The Secretive World of Grand Juries
Grand juries are juries in which the district attorney has to show that there is “probable cause” to indict a defendant with criminal charges. “Probable cause” is a low standard of proof which only requires the government to show that there is a “fair probability” that the individual committed the crime. Grand juries are secret and the testimony and documents submitted to a grand jury are not open to public inspection unless the state prosecutor decides to make a discretionary call to release them.
Recent Police Brutality Cases and Grand Juries
Grand juries have been under heavy fire recently because of the spotlight on police brutality cases involving black victims. Some prosecuting attorneys have decided to voluntarily disclose grand jury materials to the public after grand juries decide not to indict officers charged with police brutality. For example, prosecuting attorney Robert McCulloch decided to release grand jury documents in the Michael Brown case because of charges of bias.
Once a district attorney decides not to disclose grand jury documents little can be done. For example, the district attorney in the Eric Garner case in New York City refused to release grand jury documents after the grand jury did not indict the officer in that case. The American Civil Liberties Union brought a law suit to compel the district attorney’s office to disclose the documents, but lost the case at the trial level and on appeal.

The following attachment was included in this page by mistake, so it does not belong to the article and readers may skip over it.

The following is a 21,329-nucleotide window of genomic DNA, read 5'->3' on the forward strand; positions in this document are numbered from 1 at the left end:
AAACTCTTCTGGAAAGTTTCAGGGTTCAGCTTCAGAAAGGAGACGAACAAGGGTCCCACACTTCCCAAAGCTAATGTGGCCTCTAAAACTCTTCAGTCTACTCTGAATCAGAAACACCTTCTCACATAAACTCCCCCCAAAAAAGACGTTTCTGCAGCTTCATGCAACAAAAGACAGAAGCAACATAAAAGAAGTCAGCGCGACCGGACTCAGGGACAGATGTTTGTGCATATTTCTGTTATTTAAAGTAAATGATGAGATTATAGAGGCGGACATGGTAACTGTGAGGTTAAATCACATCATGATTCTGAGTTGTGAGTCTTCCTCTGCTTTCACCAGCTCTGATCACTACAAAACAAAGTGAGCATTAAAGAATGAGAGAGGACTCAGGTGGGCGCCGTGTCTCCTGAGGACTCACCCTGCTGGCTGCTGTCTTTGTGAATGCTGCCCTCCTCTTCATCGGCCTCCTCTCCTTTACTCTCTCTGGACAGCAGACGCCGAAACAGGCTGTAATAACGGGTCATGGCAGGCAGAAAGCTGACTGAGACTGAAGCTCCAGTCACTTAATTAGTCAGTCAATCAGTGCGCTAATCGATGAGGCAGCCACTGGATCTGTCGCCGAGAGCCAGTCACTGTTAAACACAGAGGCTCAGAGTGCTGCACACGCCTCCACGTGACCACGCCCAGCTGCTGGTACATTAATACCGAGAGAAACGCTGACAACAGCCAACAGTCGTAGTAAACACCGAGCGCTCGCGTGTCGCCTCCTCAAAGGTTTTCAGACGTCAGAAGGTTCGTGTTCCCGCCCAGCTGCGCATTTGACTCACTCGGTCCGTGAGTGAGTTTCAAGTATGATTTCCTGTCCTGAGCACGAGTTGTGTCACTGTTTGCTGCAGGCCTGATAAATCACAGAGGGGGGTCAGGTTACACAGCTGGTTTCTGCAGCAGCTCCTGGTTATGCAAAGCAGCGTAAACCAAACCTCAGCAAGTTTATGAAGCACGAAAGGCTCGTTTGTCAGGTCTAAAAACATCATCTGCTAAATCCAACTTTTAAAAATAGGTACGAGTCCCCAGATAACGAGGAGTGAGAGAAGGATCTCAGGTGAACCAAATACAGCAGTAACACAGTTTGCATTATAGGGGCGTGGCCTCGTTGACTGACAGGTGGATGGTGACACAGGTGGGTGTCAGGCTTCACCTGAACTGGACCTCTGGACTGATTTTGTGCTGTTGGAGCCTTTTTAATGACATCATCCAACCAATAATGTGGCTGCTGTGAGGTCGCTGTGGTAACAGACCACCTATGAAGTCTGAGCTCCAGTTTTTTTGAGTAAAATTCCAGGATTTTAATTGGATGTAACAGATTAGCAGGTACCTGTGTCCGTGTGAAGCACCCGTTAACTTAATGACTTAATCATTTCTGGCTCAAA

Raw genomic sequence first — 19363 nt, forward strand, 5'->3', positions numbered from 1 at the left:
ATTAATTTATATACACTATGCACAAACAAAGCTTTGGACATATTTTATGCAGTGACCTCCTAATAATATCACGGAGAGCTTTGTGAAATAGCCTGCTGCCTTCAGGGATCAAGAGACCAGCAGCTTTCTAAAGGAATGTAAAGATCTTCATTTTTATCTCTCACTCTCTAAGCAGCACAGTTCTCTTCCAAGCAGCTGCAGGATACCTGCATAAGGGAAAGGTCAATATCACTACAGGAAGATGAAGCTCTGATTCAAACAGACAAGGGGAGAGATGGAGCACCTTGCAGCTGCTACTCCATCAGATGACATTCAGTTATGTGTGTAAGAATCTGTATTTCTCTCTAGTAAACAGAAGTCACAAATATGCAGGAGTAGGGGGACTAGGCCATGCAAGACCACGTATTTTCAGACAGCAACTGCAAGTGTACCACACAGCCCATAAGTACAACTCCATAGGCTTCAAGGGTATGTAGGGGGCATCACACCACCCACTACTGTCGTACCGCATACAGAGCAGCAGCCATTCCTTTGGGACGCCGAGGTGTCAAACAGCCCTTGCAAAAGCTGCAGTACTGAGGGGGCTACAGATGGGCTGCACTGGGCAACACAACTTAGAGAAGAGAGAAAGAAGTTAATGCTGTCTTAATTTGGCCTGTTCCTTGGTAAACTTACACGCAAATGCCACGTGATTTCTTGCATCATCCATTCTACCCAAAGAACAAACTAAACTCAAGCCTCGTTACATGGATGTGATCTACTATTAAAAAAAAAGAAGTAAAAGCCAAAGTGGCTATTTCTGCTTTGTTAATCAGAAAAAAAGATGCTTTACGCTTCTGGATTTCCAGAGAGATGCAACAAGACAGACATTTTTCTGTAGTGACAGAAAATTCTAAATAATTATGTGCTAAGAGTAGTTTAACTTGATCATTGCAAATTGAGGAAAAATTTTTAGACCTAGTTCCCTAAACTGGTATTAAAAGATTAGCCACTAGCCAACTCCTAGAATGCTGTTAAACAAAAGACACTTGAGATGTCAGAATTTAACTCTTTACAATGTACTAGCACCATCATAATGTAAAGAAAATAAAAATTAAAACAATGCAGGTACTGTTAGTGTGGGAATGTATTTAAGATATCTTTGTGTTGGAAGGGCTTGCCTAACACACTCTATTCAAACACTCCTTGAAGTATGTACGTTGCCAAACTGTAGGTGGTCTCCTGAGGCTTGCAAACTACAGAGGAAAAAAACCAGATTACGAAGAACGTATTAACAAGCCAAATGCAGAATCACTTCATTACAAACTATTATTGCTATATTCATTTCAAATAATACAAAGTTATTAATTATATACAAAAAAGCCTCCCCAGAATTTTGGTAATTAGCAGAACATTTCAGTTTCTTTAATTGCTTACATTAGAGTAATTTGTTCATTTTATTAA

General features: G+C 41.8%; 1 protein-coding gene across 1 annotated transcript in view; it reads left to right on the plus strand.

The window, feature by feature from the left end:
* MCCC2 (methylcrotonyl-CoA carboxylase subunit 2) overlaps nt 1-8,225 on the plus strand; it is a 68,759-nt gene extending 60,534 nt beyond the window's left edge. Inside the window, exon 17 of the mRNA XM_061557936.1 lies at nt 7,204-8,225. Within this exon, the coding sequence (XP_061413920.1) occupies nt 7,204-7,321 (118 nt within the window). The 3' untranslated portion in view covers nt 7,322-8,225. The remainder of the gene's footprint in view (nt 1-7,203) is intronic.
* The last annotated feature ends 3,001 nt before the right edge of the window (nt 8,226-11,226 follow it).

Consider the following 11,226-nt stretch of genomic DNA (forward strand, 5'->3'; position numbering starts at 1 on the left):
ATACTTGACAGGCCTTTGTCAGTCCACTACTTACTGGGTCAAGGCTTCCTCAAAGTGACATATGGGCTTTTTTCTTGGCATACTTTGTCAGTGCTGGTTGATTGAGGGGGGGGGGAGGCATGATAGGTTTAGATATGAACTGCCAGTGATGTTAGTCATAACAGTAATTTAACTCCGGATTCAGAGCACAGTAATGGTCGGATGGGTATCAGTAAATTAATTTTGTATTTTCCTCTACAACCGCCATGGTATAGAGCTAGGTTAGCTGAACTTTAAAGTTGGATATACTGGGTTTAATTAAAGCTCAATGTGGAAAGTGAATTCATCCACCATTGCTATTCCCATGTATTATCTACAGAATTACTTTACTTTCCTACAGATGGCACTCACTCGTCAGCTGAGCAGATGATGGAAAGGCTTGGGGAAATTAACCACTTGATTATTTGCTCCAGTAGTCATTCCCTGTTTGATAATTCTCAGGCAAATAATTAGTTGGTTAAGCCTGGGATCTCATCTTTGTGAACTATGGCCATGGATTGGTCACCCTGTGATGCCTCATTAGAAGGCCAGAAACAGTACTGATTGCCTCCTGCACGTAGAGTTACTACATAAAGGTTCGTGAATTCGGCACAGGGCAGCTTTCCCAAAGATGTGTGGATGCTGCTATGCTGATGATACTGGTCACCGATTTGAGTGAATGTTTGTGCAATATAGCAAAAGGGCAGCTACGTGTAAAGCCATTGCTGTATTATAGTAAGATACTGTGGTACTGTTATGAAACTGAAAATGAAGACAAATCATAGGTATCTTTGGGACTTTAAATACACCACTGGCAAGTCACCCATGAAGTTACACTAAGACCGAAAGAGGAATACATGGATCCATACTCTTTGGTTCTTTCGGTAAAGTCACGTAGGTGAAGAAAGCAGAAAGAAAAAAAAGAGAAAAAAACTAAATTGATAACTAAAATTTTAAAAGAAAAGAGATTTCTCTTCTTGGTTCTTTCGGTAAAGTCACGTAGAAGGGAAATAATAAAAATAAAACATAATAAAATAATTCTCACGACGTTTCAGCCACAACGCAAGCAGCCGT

California Abolishes Grand Juries in Police Brutality Cases
In California, grand juries are rarely used in criminal matter. Until recently, however, a district attorney had the discretion to bring criminal cases to a grand jury. Because of the ongoing uproar over grand juries in cases where officers kill civilians, California recently passed a law banning grand juries in cases where an officer uses deadly force against a civilian.
In a written statement following the enactment of the new law, State Senator Holly Mitchell said the law was passed because grand jury secrecy in police cases “fostered an atmosphere of suspicion that threatens to compromise our justice system.” Time will tell if sunlight will be the best disinfectant in this highly charged issue.